The Pay-TV Innovation Forum is a global research programme for senior pay-TV and content executives, developed by NAGRA and MTM, and designed to catalyse growth and innovation across the global TV industry, at a time of tremendous change and disruption.
As part of the programme, we are publishing a series of interviews with leading TV industry executives from around the world to explore their views, perspectives and experiences of innovation. In this interview, Mario de Oliveira Madeira, CTO for Nuevo Siglo shares his views on how pay-TV businesses can evolve to meet the competitive challenges posed by OTT services.
What trends are shaping the pay-TV market in Latin America?
Uruguay is different to many countries in South America because it has high internet connectivity. All of the cities have fibre broadband, so we are well suited to OTT. Uruguayan pay-TV operators face unique challenges, as cable TV companies are not allowed to offer broadband internet services, so we are not able to expand our product offering in this way.
Do you consider OTT services such as Netflix a threat?
As an entertainment provider we are always competing for watch time. If our subscribers watch Netflix, they spend less hours with us. So even though Netflix is a different type of service, we are fighting for eyeballs. Local content, including local sports, is an important part of our offer and helps differentiate our product from the global offerings.
To remain competitive, we are keen to learn from industry best practices. Netflix is winning market share because it creates great content and allows its subscribers to access any video at any time, across any device. We are a cable TV company with a legacy of around 200 linear channels: to compete with this flexibility we need to offer additional propositions to enhance our existing pay-TV service. Five years ago, we started developing a VOD service combining our content with partners’ content, as well as anything else we could acquire. Over the years we have added more of our linear channels via IP, so we now have a very extensive content proposition.
How will the kind of content and services you provide change over the coming years?
In terms of content, I envisage the biggest changes will be around sport. So far, OTT services have transformed the way the industry delivers series and movies, but have had little impact on sports video. At least in our region, there is no significant direct-to-consumer (D2C) sports OTT product. This is partially due to technical challenges. Currently, linear TV can provide a better live sports service than OTT, offering low latency and more reliable coverage. In the next few years, however, I expect OTT technology will improve to the point that these advantages are largely eradicated, so we may see more sports content offers via OTT.
How are you implementing new technology to compete with new OTT services and to improve your product?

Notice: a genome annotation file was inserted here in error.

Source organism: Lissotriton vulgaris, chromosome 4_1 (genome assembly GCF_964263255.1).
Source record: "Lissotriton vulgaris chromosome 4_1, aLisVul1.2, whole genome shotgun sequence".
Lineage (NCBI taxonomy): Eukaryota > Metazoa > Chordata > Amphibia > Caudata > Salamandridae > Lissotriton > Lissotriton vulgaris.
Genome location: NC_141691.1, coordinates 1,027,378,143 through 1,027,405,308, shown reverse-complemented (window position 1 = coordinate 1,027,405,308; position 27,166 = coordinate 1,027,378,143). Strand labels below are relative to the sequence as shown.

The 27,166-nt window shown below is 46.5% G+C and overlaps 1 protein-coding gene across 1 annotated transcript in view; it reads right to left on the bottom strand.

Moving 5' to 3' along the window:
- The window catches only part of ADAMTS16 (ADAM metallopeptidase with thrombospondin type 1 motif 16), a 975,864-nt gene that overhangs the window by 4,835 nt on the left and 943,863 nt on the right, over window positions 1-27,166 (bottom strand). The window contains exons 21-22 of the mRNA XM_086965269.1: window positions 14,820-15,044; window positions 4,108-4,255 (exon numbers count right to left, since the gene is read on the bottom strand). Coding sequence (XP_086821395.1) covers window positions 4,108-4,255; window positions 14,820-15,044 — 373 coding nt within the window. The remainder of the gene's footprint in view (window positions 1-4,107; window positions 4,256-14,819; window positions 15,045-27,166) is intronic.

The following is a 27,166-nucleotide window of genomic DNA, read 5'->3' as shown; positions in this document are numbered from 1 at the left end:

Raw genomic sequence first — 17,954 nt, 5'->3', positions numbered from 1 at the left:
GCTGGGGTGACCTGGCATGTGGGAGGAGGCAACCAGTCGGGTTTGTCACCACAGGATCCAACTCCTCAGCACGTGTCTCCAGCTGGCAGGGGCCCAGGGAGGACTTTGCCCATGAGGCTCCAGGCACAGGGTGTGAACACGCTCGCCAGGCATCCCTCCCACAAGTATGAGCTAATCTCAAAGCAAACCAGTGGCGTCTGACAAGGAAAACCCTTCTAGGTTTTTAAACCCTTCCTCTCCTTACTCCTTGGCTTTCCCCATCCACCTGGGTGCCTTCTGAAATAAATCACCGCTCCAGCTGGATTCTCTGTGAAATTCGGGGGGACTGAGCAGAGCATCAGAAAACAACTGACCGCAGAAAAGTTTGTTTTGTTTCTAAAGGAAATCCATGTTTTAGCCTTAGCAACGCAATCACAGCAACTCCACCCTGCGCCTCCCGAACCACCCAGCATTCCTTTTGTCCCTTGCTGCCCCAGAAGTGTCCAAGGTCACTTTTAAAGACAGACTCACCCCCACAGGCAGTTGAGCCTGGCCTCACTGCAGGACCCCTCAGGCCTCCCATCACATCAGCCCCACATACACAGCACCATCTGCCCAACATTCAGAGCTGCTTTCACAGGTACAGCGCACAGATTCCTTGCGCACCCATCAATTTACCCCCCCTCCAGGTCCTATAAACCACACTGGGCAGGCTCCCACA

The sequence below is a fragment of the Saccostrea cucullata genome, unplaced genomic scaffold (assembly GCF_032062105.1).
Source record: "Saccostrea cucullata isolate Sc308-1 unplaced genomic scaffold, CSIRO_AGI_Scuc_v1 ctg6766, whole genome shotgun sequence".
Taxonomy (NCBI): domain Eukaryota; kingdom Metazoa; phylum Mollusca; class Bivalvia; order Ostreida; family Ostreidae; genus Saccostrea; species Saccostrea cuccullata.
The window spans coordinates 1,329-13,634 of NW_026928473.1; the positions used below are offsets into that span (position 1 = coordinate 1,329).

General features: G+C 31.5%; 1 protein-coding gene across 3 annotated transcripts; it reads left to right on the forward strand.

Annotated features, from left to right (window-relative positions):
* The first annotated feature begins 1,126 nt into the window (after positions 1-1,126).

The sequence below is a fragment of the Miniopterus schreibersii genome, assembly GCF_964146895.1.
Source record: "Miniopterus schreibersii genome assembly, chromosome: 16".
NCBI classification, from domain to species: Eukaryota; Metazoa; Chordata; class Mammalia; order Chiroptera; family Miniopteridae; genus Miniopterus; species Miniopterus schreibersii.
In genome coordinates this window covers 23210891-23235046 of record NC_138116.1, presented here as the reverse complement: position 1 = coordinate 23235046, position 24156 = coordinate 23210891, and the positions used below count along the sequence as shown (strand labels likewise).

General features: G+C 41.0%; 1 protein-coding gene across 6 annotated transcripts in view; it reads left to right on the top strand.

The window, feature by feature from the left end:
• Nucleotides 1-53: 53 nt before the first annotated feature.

We developed a hybrid set-top box, which combines our linear channels with our VOD content into one seamless viewer experience. We started using middleware to integrate services from, for example, Fox, HBO and Turner, for whom we provide channels. Netflix isn’t on the box, as yet, because they are only interested in making deals with the largest operators – but if this changes we would be happy to consider integrating them as well.
One of the biggest challenges for us is ensuring we choose the right technical solutions for the long term, so we can evolve to meet future requirements. It is easy to invest a lot of money implementing new technologies that quickly become outdated. To avoid having to replace our technology, we have to consider what other operators are choosing and what solutions are being deployed in other markets.
What are the next steps in Nuevo Siglo’s digital transformation?
We have a library of 10 thousand titles – it is impossible for customers to look through all this without the right tools. So, two years ago, we acquired software to start offering our viewers content recommendations based on their previous content choices. The recommendation engine has been highly successful: the majority of content that viewers watch is now recommended by our platform. We are also constantly improving the metadata we feed into the platform, to improve the quality of its suggestions.
What threat does content piracy pose to OTT services in the region?
Piracy is a big problem. Pirates integrate thousands of stolen channels from around the world onto illegal set-top boxes for a subscription of $10-20 per month. In the last few years we’ve seen more piracy via IP, stealing content from VOD websites and even apps on smart TVs. Ad-supported online piracy websites are free to use and present a major threat to pay-TV services fighting for customers. We are working with content providers to improve the security of their content, and with industry associations to find the organisations selling pirated services. We have had some success identifying illegal distributors and taking down web pages, but as soon as one is removed, another appears. We have to continually fight against this new piracy.